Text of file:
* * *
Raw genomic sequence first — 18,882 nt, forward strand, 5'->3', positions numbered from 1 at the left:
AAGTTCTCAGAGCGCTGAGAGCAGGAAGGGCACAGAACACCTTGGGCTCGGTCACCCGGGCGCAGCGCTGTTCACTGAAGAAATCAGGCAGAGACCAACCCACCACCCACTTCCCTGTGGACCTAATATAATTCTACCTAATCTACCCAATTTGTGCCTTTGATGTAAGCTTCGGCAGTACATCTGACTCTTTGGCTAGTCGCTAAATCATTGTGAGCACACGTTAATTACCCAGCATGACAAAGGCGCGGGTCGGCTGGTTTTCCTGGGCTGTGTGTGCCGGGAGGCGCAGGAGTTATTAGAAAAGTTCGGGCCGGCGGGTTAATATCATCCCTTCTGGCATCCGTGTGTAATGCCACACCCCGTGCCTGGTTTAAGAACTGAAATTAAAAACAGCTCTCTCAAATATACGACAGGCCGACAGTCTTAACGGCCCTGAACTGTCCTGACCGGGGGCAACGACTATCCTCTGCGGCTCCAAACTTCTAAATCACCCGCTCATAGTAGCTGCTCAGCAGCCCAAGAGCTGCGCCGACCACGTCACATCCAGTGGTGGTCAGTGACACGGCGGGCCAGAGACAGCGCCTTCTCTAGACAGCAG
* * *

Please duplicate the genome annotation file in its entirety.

Raw genomic sequence first — 18,882 nt, forward strand, 5'->3', positions numbered from 1 at the left:
AAGTTCTCAGAGCGCTGAGAGCAGGAAGGGCACAGAACACCTTGGGCTCGGTCACCCGGGCGCAGCGCTGTTCACTGAAGAAATCAGGCAGAGACCAACCCACCACCCACTTCCCTGTGGACCTAATATAATTCTACCTAATCTACCCAATTTGTGCCTTTGATGTAAGCTTCGGCAGTACATCTGACTCTTTGGCTAGTCGCTAAATCATTGTGAGCACACGTTAATTACCCAGCATGACAAAGGCGCGGGTCGGCTGGTTTTCCTGGGCTGTGTGTGCCGGGAGGCGCAGGAGTTATTAGAAAAGTTCGGGCCGGCGGGTTAATATCATCCCTTCTGGCATCCGTGTGTAATGCCACACCCCGTGCCTGGTTTAAGAACTGAAATTAAAAACAGCTCTCTCAAATATACGACAGGCCGACAGTCTTAACGGCCCTGAACTGTCCTGACCGGGGGCAACGACTATCCTCTGCGGCTCCAAACTTCTAAATCACCCGCTCATAGTAGCTGCTCAGCAGCCCAAGAGCTGCGCCGACCACGTCACATCCAGTGGTGGTCAGTGACACGGCGGGCCAGAGACAGCGCCTTCTCTAGACAGCAG